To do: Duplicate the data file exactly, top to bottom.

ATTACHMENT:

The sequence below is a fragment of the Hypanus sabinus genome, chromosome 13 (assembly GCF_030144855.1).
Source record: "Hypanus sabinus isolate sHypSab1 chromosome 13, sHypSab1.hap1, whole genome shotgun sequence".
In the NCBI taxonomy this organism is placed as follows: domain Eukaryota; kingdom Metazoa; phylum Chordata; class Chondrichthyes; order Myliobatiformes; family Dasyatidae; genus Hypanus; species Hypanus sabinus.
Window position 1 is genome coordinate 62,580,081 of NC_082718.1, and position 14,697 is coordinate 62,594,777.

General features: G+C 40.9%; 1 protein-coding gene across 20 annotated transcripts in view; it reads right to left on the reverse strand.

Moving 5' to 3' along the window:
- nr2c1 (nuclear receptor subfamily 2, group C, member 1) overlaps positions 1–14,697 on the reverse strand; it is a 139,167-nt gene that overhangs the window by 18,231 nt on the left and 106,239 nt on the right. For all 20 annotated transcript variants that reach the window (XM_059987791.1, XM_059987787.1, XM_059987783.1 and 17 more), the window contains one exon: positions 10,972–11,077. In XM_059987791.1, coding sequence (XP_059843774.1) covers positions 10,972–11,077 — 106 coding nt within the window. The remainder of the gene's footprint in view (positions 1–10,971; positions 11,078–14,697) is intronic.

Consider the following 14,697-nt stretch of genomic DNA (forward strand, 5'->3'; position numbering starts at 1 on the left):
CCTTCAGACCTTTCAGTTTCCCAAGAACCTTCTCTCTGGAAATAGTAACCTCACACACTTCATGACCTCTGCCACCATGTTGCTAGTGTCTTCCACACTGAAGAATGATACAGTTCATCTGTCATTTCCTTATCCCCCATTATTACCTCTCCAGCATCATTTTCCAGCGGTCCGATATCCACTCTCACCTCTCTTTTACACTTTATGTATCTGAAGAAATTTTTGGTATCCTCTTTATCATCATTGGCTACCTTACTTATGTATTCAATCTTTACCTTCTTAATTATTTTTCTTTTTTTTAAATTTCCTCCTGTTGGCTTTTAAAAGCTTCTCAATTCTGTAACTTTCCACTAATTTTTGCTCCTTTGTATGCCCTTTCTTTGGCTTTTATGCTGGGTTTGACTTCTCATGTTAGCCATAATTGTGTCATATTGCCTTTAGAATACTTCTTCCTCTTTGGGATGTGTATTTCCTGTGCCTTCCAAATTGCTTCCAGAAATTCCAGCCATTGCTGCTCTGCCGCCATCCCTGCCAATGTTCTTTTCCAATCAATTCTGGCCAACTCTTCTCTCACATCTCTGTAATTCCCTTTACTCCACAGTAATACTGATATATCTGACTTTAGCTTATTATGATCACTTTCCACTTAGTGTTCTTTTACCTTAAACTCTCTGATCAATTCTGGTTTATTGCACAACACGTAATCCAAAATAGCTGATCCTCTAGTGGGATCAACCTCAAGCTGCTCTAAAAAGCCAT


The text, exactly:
The sequence below is a fragment of the Hypanus sabinus genome, chromosome 13 (assembly GCF_030144855.1).
Source record: "Hypanus sabinus isolate sHypSab1 chromosome 13, sHypSab1.hap1, whole genome shotgun sequence".
In the NCBI taxonomy this organism is placed as follows: domain Eukaryota; kingdom Metazoa; phylum Chordata; class Chondrichthyes; order Myliobatiformes; family Dasyatidae; genus Hypanus; species Hypanus sabinus.
Window position 1 is genome coordinate 62,580,081 of NC_082718.1, and position 14,697 is coordinate 62,594,777.

General features: G+C 40.9%; 1 protein-coding gene across 20 annotated transcripts in view; it reads right to left on the reverse strand.

Moving 5' to 3' along the window:
- nr2c1 (nuclear receptor subfamily 2, group C, member 1) overlaps positions 1–14,697 on the reverse strand; it is a 139,167-nt gene that overhangs the window by 18,231 nt on the left and 106,239 nt on the right. For all 20 annotated transcript variants that reach the window (XM_059987791.1, XM_059987787.1, XM_059987783.1 and 17 more), the window contains one exon: positions 10,972–11,077. In XM_059987791.1, coding sequence (XP_059843774.1) covers positions 10,972–11,077 — 106 coding nt within the window. The remainder of the gene's footprint in view (positions 1–10,971; positions 11,078–14,697) is intronic.

Consider the following 14,697-nt stretch of genomic DNA (forward strand, 5'->3'; position numbering starts at 1 on the left):
CCTTCAGACCTTTCAGTTTCCCAAGAACCTTCTCTCTGGAAATAGTAACCTCACACACTTCATGACCTCTGCCACCATGTTGCTAGTGTCTTCCACACTGAAGAATGATACAGTTCATCTGTCATTTCCTTATCCCCCATTATTACCTCTCCAGCATCATTTTCCAGCGGTCCGATATCCACTCTCACCTCTCTTTTACACTTTATGTATCTGAAGAAATTTTTGGTATCCTCTTTATCATCATTGGCTACCTTACTTATGTATTCAATCTTTACCTTCTTAATTATTTTTCTTTTTTTTAAATTTCCTCCTGTTGGCTTTTAAAAGCTTCTCAATTCTGTAACTTTCCACTAATTTTTGCTCCTTTGTATGCCCTTTCTTTGGCTTTTATGCTGGGTTTGACTTCTCATGTTAGCCATAATTGTGTCATATTGCCTTTAGAATACTTCTTCCTCTTTGGGATGTGTATTTCCTGTGCCTTCCAAATTGCTTCCAGAAATTCCAGCCATTGCTGCTCTGCCGCCATCCCTGCCAATGTTCTTTTCCAATCAATTCTGGCCAACTCTTCTCTCACATCTCTGTAATTCCCTTTACTCCACAGTAATACTGATATATCTGACTTTAGCTTATTATGATCACTTTCCACTTAGTGTTCTTTTACCTTAAACTCTCTGATCAATTCTGGTTTATTGCACAACACGTAATCCAAAATAGCTGATCCTCTAGTGGGATCAACCTCAAGCTGCTCTAAAAAGCCAT